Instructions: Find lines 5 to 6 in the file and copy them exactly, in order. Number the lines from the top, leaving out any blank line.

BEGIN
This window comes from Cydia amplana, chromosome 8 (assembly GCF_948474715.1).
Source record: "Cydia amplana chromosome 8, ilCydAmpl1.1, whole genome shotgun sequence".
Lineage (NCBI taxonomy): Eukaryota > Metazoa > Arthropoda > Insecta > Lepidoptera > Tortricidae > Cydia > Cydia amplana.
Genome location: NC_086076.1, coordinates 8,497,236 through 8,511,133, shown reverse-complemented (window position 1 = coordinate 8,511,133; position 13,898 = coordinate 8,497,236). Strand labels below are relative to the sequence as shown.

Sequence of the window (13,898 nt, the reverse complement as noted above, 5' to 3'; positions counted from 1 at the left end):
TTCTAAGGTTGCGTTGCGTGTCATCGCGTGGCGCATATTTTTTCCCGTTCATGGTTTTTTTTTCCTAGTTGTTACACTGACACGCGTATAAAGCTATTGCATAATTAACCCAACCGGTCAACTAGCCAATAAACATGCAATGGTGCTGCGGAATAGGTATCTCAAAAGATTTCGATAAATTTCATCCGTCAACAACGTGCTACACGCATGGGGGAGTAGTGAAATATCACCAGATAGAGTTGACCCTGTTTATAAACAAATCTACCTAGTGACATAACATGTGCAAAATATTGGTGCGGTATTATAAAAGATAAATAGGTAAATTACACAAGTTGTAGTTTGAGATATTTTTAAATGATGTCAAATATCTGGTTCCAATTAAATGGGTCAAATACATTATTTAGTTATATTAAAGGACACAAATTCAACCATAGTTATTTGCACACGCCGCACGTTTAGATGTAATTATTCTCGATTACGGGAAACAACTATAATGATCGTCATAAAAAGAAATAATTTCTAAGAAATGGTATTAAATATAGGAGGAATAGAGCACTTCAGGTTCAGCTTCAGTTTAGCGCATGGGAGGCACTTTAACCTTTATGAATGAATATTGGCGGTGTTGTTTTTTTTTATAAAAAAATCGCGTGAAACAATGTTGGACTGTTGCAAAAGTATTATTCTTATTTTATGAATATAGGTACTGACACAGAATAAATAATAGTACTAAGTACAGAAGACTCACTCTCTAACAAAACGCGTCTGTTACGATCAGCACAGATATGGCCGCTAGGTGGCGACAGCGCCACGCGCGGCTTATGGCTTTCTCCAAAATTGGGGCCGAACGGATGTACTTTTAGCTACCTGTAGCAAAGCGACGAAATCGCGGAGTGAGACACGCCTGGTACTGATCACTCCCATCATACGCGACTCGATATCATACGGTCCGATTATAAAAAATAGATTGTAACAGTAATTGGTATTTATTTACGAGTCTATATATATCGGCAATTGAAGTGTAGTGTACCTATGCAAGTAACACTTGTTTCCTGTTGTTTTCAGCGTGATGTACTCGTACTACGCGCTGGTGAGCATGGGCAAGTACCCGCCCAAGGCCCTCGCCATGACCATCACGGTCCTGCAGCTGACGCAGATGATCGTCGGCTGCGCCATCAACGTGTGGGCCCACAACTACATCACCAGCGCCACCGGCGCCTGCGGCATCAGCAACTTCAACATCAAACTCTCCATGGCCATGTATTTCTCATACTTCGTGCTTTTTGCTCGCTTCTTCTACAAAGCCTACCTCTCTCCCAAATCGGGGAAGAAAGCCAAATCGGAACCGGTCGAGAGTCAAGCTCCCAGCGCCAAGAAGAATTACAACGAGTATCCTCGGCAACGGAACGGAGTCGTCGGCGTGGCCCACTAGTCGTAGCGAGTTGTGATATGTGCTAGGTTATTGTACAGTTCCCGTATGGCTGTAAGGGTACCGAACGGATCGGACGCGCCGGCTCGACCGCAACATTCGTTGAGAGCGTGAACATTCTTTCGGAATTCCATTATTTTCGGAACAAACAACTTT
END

Sequence of the window (13,898 nt, the reverse complement as noted above, 5' to 3'; positions counted from 1 at the left end):
TTCTAAGGTTGCGTTGCGTGTCATCGCGTGGCGCATATTTTTTCCCGTTCATGGTTTTTTTTTCCTAGTTGTTACACTGACACGCGTATAAAGCTATTGCATAATTAACCCAACCGGTCAACTAGCCAATAAACATGCAATGGTGCTGCGGAATAGGTATCTCAAAAGATTTCGATAAATTTCATCCGTCAACAACGTGCTACACGCATGGGGGAGTAGTGAAATATCACCAGATAGAGTTGACCCTGTTTATAAACAAATCTACCTAGTGACATAACATGTGCAAAATATTGGTGCGGTATTATAAAAGATAAATAGGTAAATTACACAAGTTGTAGTTTGAGATATTTTTAAATGATGTCAAATATCTGGTTCCAATTAAATGGGTCAAATACATTATTTAGTTATATTAAAGGACACAAATTCAACCATAGTTATTTGCACACGCCGCACGTTTAGATGTAATTATTCTCGATTACGGGAAACAACTATAATGATCGTCATAAAAAGAAATAATTTCTAAGAAATGGTATTAAATATAGGAGGAATAGAGCACTTCAGGTTCAGCTTCAGTTTAGCGCATGGGAGGCACTTTAACCTTTATGAATGAATATTGGCGGTGTTGTTTTTTTTTATAAAAAAATCGCGTGAAACAATGTTGGACTGTTGCAAAAGTATTATTCTTATTTTATGAATATAGGTACTGACACAGAATAAATAATAGTACTAAGTACAGAAGACTCACTCTCTAACAAAACGCGTCTGTTACGATCAGCACAGATATGGCCGCTAGGTGGCGACAGCGCCACGCGCGGCTTATGGCTTTCTCCAAAATTGGGGCCGAACGGATGTACTTTTAGCTACCTGTAGCAAAGCGACGAAATCGCGGAGTGAGACACGCCTGGTACTGATCACTCCCATCATACGCGACTCGATATCATACGGTCCGATTATAAAAAATAGATTGTAACAGTAATTGGTATTTATTTACGAGTCTATATATATCGGCAATTGAAGTGTAGTGTACCTATGCAAGTAACACTTGTTTCCTGTTGTTTTCAGCGTGATGTACTCGTACTACGCGCTGGTGAGCATGGGCAAGTACCCGCCCAAGGCCCTCGCCATGACCATCACGGTCCTGCAGCTGACGCAGATGATCGTCGGCTGCGCCATCAACGTGTGGGCCCACAACTACATCACCAGCGCCACCGGCGCCTGCGGCATCAGCAACTTCAACATCAAACTCTCCATGGCCATGTATTTCTCATACTTCGTGCTTTTTGCTCGCTTCTTCTACAAAGCCTACCTCTCTCCCAAATCGGGGAAGAAAGCCAAATCGGAACCGGTCGAGAGTCAAGCTCCCAGCGCCAAGAAGAATTACAACGAGTATCCTCGGCAACGGAACGGAGTCGTCGGCGTGGCCCACTAGTCGTAGCGAGTTGTGATATGTGCTAGGTTATTGTACAGTTCCCGTATGGCTGTAAGGGTACCGAACGGATCGGACGCGCCGGCTCGACCGCAACATTCGTTGAGAGCGTGAACATTCTTTCGGAATTCCATTATTTTCGGAACAAACAACTTT